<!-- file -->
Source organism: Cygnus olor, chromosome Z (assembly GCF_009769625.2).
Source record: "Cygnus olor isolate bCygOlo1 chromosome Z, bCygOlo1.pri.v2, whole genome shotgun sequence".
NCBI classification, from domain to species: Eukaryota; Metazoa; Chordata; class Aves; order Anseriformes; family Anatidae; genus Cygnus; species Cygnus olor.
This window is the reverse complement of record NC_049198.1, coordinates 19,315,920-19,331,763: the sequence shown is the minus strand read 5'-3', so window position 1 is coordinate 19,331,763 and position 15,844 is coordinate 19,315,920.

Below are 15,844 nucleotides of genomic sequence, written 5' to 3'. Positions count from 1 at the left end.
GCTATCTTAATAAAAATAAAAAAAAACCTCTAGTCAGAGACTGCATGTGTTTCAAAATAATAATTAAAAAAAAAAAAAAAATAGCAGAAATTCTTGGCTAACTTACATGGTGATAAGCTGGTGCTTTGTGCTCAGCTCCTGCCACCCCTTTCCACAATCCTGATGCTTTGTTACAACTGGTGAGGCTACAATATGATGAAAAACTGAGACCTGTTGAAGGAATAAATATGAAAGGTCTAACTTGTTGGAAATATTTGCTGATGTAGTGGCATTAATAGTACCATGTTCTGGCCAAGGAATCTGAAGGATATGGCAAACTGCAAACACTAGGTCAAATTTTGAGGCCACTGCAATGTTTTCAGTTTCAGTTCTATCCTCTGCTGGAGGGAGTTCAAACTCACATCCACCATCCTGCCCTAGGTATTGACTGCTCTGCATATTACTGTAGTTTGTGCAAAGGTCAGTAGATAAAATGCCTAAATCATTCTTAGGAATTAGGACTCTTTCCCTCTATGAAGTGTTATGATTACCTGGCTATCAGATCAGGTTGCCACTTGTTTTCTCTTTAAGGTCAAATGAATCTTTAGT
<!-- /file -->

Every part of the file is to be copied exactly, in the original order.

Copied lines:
Source organism: Cygnus olor, chromosome Z (assembly GCF_009769625.2).
Source record: "Cygnus olor isolate bCygOlo1 chromosome Z, bCygOlo1.pri.v2, whole genome shotgun sequence".
NCBI classification, from domain to species: Eukaryota; Metazoa; Chordata; class Aves; order Anseriformes; family Anatidae; genus Cygnus; species Cygnus olor.
This window is the reverse complement of record NC_049198.1, coordinates 19,315,920-19,331,763: the sequence shown is the minus strand read 5'-3', so window position 1 is coordinate 19,331,763 and position 15,844 is coordinate 19,315,920.

Below are 15,844 nucleotides of genomic sequence, written 5' to 3'. Positions count from 1 at the left end.
GCTATCTTAATAAAAATAAAAAAAAACCTCTAGTCAGAGACTGCATGTGTTTCAAAATAATAATTAAAAAAAAAAAAAAAATAGCAGAAATTCTTGGCTAACTTACATGGTGATAAGCTGGTGCTTTGTGCTCAGCTCCTGCCACCCCTTTCCACAATCCTGATGCTTTGTTACAACTGGTGAGGCTACAATATGATGAAAAACTGAGACCTGTTGAAGGAATAAATATGAAAGGTCTAACTTGTTGGAAATATTTGCTGATGTAGTGGCATTAATAGTACCATGTTCTGGCCAAGGAATCTGAAGGATATGGCAAACTGCAAACACTAGGTCAAATTTTGAGGCCACTGCAATGTTTTCAGTTTCAGTTCTATCCTCTGCTGGAGGGAGTTCAAACTCACATCCACCATCCTGCCCTAGGTATTGACTGCTCTGCATATTACTGTAGTTTGTGCAAAGGTCAGTAGATAAAATGCCTAAATCATTCTTAGGAATTAGGACTCTTTCCCTCTATGAAGTGTTATGATTACCTGGCTATCAGATCAGGTTGCCACTTGTTTTCTCTTTAAGGTCAAATGAATCTTTAGT